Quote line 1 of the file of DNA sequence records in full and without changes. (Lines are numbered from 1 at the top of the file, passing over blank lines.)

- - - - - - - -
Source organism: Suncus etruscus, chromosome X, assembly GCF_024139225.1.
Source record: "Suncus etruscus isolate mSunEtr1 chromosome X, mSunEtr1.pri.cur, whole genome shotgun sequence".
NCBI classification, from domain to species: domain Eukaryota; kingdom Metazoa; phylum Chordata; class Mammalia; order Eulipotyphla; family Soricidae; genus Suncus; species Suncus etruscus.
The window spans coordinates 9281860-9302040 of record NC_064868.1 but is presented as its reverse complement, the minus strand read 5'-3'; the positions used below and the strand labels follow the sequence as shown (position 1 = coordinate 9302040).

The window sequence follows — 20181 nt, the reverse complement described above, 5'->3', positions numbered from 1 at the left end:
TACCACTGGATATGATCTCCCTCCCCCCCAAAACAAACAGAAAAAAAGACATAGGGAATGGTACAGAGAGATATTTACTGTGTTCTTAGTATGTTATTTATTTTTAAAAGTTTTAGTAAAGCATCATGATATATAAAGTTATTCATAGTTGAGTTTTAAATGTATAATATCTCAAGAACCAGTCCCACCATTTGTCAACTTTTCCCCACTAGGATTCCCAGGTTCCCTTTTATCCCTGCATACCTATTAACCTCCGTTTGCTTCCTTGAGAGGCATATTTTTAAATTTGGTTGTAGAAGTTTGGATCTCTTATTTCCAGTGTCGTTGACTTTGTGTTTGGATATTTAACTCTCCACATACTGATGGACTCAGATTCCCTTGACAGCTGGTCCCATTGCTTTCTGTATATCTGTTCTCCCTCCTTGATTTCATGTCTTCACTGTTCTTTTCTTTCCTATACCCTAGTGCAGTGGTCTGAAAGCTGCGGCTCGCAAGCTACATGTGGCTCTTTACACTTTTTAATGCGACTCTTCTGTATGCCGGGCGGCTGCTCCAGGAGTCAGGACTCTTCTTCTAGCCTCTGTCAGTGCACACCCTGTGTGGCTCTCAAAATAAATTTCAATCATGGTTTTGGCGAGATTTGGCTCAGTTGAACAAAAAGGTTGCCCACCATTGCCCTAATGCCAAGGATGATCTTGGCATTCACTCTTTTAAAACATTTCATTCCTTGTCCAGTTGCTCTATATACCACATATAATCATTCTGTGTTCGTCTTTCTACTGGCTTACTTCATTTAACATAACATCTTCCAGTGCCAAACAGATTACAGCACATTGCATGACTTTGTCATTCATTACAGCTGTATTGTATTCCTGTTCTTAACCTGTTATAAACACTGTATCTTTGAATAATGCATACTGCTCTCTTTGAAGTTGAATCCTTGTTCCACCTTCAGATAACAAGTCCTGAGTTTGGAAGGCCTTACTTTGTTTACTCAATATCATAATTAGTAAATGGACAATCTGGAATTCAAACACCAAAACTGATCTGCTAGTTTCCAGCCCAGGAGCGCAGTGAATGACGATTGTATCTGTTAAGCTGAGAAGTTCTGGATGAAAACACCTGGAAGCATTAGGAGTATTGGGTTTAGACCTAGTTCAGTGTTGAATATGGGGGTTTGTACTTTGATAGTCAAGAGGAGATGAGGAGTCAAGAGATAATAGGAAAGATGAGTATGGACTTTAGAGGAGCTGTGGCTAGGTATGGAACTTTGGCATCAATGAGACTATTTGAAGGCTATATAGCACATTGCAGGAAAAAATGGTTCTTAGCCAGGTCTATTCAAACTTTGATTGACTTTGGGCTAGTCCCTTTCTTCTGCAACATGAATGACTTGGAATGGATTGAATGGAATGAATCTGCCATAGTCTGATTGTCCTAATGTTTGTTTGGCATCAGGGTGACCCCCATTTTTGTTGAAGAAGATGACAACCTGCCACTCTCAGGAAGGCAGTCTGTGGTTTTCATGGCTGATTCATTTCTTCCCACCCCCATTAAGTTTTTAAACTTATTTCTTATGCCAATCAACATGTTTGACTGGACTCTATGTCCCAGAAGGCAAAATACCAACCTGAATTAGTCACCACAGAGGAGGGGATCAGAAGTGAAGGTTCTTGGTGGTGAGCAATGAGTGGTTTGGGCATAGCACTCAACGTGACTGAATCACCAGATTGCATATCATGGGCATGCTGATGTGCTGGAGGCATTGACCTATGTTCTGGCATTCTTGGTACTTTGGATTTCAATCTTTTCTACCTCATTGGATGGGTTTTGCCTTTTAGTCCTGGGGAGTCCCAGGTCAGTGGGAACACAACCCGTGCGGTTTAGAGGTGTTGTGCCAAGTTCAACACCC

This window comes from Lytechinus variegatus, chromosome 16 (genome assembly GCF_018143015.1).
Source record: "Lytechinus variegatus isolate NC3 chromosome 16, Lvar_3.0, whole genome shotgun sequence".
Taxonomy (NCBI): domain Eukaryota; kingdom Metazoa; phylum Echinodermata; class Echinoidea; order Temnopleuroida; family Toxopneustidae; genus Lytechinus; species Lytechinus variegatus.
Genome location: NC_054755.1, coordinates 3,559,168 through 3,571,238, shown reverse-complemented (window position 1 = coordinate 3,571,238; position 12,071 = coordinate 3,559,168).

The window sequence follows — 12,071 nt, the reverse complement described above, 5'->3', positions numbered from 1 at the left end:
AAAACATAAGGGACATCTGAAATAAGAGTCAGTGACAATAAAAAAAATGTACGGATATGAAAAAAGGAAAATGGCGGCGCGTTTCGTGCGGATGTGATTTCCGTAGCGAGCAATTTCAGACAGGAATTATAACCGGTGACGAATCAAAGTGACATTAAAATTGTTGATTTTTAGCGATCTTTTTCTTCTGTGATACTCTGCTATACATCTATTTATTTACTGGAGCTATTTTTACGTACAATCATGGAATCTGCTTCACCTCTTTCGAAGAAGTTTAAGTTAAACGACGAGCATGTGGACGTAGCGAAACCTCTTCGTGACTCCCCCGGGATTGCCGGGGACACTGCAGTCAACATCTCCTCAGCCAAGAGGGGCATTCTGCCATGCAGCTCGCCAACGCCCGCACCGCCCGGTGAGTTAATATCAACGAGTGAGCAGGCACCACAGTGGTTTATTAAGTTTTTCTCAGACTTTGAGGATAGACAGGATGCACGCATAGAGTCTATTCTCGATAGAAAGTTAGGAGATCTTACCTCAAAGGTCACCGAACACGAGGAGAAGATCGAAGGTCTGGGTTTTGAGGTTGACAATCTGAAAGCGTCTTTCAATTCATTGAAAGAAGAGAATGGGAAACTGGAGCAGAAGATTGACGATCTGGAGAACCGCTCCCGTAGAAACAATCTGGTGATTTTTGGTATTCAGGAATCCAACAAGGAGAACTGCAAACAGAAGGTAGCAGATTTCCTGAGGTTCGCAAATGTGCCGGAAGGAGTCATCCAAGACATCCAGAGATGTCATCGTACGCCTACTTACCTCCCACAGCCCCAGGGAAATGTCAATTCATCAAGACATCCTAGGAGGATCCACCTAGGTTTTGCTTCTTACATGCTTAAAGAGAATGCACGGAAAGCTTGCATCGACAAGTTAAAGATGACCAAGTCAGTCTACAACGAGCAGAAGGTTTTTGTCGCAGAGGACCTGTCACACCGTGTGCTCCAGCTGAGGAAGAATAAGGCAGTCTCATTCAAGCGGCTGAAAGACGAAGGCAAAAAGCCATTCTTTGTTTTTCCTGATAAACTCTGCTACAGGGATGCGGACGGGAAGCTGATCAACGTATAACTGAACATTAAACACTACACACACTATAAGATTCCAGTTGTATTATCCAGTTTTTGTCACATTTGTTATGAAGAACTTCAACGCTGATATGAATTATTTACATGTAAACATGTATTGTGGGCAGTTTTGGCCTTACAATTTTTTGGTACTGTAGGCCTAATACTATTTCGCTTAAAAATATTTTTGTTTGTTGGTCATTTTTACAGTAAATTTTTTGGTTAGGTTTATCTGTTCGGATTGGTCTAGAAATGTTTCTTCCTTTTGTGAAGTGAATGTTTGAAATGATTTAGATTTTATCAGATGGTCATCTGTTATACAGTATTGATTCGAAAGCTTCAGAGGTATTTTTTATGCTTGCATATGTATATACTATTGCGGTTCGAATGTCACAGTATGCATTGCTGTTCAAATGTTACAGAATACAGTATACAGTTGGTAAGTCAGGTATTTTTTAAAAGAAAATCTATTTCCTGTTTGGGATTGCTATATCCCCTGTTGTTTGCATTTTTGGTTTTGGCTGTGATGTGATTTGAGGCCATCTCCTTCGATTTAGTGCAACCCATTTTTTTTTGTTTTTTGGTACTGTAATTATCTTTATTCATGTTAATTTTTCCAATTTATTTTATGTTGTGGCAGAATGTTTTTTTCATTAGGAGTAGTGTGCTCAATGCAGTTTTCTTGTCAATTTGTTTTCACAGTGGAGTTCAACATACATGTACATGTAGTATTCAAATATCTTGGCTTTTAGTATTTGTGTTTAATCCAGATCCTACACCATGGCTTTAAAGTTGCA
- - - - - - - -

Source organism: Suncus etruscus, chromosome X, assembly GCF_024139225.1.